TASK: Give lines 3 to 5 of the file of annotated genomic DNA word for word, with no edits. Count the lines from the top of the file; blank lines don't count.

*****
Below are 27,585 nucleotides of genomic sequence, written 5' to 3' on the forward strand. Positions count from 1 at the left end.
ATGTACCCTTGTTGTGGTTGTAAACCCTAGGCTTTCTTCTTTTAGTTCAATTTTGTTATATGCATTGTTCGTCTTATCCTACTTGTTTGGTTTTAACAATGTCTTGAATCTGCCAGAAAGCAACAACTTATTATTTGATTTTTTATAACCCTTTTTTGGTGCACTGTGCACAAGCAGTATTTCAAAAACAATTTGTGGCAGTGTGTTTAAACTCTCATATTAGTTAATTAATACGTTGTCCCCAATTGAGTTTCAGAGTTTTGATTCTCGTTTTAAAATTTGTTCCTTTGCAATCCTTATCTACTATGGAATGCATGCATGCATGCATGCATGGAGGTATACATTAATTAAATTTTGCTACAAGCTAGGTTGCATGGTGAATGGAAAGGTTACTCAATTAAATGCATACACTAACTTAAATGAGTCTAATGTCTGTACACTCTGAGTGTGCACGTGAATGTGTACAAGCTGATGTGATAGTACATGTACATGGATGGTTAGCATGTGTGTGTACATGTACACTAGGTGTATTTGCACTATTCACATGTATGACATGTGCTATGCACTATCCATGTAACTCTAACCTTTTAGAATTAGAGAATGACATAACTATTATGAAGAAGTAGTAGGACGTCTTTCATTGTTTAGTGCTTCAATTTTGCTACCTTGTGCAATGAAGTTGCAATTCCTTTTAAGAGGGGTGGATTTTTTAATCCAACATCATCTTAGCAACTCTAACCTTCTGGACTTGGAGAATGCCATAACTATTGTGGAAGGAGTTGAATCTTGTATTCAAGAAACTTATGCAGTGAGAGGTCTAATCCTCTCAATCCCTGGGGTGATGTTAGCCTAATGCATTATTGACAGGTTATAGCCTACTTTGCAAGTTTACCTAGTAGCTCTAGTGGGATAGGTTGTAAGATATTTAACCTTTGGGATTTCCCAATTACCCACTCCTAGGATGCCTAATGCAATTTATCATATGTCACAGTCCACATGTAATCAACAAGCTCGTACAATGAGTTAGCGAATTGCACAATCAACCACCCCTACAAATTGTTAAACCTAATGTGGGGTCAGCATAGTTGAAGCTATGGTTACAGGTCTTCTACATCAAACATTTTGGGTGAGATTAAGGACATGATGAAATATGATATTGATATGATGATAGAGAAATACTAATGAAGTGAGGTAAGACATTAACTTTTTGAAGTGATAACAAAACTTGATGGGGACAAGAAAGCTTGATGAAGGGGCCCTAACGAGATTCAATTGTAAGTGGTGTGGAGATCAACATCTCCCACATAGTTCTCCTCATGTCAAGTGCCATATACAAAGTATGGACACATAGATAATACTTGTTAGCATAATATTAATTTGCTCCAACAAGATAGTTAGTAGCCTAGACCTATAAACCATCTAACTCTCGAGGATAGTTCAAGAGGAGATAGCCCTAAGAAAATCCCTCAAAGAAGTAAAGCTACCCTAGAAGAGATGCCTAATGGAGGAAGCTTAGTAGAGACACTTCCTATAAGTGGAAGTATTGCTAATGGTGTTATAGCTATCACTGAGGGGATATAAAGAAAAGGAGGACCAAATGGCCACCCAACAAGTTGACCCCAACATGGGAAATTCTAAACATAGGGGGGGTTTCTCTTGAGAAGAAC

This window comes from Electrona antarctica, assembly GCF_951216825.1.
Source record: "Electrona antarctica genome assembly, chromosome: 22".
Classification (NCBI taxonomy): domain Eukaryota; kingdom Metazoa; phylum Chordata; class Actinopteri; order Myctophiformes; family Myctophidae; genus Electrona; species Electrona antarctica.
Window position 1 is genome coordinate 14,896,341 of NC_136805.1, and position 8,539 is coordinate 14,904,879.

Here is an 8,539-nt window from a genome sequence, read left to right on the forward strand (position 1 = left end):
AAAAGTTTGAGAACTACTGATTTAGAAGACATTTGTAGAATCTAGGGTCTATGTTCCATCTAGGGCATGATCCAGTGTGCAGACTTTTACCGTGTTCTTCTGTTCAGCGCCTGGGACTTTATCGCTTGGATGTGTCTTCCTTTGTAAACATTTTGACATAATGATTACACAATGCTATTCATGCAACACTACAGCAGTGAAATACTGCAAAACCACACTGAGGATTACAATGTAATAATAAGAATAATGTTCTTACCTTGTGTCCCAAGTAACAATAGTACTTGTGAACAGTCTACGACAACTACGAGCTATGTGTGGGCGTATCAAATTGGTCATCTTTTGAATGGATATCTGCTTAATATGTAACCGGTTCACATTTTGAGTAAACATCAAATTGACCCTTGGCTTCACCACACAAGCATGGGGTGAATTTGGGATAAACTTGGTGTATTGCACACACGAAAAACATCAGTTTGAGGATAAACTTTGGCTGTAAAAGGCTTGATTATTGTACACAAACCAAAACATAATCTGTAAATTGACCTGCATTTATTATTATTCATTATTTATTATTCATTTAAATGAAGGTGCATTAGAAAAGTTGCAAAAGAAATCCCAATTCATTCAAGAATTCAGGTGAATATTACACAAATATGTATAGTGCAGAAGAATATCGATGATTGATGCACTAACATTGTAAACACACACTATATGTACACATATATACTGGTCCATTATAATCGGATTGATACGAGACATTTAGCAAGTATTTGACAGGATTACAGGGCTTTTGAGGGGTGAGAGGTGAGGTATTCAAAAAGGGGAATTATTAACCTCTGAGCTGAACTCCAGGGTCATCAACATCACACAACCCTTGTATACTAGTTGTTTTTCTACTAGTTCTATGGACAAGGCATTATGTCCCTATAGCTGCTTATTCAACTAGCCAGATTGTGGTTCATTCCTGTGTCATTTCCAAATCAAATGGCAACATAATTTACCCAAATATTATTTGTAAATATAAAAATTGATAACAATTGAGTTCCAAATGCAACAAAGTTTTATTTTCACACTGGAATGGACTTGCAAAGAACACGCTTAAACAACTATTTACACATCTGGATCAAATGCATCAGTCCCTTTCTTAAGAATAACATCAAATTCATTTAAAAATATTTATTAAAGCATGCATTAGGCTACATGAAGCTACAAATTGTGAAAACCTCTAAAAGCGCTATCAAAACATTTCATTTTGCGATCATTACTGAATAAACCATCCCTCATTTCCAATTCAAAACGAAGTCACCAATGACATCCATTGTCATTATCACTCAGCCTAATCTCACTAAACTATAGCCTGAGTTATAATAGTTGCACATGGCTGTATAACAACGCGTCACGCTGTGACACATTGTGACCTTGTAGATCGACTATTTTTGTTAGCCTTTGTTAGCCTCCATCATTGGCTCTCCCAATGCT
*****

This window comes from Electrona antarctica, assembly GCF_951216825.1.
Source record: "Electrona antarctica genome assembly, chromosome: 22".
Classification (NCBI taxonomy): domain Eukaryota; kingdom Metazoa; phylum Chordata; class Actinopteri; order Myctophiformes; family Myctophidae; genus Electrona; species Electrona antarctica.